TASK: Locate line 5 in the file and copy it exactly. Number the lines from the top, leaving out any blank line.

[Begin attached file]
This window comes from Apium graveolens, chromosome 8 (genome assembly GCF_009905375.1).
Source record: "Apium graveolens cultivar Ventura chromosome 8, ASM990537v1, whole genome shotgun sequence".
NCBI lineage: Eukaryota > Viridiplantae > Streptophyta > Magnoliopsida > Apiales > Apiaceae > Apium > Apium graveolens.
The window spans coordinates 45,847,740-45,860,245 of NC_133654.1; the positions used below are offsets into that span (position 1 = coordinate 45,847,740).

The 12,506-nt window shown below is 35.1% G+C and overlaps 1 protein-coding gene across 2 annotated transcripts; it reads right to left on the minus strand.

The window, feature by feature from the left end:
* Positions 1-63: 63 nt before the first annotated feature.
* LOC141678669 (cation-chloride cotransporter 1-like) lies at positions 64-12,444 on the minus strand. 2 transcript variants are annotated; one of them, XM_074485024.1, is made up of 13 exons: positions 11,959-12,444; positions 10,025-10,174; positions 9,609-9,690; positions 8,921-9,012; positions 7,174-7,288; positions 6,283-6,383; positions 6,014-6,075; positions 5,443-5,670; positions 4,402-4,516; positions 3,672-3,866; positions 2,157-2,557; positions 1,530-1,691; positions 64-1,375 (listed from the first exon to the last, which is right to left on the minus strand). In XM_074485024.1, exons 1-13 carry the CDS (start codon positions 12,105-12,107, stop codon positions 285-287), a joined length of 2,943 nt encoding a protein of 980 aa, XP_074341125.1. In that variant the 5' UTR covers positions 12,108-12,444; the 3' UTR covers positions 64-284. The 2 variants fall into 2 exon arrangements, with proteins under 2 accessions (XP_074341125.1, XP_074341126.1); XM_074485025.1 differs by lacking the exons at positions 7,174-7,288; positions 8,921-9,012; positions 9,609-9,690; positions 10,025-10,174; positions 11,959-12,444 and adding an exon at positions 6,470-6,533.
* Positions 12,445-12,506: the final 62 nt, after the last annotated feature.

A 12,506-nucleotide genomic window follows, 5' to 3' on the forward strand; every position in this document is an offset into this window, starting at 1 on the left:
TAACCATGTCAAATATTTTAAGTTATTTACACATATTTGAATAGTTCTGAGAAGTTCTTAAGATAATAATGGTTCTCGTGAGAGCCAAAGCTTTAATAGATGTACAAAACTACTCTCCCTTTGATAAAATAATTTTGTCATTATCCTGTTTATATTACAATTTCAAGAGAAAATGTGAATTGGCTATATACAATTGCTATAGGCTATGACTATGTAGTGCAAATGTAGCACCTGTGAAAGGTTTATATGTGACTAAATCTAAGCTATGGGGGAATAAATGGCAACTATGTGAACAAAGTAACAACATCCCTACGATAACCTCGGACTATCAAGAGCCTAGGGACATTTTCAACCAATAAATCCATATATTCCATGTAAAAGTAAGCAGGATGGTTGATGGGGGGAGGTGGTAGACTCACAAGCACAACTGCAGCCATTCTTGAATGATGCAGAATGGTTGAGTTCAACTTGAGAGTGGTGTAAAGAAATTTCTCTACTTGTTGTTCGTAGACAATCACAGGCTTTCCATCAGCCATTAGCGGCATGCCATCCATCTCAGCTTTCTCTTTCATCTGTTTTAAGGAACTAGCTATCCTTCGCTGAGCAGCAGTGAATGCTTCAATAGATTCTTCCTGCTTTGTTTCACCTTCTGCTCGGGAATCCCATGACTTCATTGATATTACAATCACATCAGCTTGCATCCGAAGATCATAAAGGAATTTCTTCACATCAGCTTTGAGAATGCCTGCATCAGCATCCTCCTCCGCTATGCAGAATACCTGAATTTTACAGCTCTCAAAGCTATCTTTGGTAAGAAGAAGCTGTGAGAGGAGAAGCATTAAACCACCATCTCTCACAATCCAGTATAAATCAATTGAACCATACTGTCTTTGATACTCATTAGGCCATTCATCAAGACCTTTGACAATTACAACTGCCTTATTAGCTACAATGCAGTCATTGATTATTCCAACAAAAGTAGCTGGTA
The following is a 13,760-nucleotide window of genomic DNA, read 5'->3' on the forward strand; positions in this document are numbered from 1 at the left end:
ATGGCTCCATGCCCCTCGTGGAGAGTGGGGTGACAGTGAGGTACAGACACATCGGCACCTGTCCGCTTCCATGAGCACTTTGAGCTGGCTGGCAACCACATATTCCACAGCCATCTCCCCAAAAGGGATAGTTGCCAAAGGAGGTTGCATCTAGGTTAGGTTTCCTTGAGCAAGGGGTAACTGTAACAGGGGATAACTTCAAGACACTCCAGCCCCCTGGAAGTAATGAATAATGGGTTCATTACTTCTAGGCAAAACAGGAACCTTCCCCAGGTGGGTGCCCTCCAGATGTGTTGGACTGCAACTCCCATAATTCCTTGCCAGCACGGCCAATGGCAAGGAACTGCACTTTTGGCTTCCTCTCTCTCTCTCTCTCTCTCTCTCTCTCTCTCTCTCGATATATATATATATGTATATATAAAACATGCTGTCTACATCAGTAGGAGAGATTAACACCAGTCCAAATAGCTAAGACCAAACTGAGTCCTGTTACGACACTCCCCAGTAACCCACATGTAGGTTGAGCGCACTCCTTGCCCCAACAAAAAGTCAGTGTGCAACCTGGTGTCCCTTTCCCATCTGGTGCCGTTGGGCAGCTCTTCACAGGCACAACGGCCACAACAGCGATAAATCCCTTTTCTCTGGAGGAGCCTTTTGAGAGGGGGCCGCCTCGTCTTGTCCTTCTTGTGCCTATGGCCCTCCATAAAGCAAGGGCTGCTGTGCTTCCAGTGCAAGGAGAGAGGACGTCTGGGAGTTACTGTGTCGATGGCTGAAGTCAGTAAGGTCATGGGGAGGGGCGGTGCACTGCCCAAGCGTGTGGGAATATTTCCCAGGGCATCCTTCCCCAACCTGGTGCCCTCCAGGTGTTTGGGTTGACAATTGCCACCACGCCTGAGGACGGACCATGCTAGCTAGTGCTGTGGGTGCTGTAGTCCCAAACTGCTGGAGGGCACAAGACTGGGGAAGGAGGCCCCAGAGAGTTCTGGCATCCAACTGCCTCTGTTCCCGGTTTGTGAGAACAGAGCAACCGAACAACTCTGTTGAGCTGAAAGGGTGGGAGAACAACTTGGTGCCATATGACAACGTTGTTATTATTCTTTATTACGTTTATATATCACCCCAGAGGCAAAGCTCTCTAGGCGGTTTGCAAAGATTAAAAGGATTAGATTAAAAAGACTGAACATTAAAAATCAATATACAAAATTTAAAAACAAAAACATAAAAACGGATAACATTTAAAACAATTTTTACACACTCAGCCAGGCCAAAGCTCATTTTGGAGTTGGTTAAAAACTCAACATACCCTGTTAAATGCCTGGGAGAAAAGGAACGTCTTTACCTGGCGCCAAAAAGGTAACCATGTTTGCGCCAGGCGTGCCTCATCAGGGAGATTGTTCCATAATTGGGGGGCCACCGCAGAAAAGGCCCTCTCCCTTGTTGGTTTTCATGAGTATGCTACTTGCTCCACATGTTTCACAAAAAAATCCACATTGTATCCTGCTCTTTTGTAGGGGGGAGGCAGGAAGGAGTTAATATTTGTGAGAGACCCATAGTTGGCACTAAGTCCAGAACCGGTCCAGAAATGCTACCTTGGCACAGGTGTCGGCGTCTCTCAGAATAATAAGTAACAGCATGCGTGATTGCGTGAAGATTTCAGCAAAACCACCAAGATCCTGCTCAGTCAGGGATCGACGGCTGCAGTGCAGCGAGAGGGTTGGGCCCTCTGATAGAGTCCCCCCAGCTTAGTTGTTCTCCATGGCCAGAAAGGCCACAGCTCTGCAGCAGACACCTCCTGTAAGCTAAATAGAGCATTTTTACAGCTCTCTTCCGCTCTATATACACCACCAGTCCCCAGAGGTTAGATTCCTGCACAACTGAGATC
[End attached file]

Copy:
The 12,506-nt window shown below is 35.1% G+C and overlaps 1 protein-coding gene across 2 annotated transcripts; it reads right to left on the minus strand.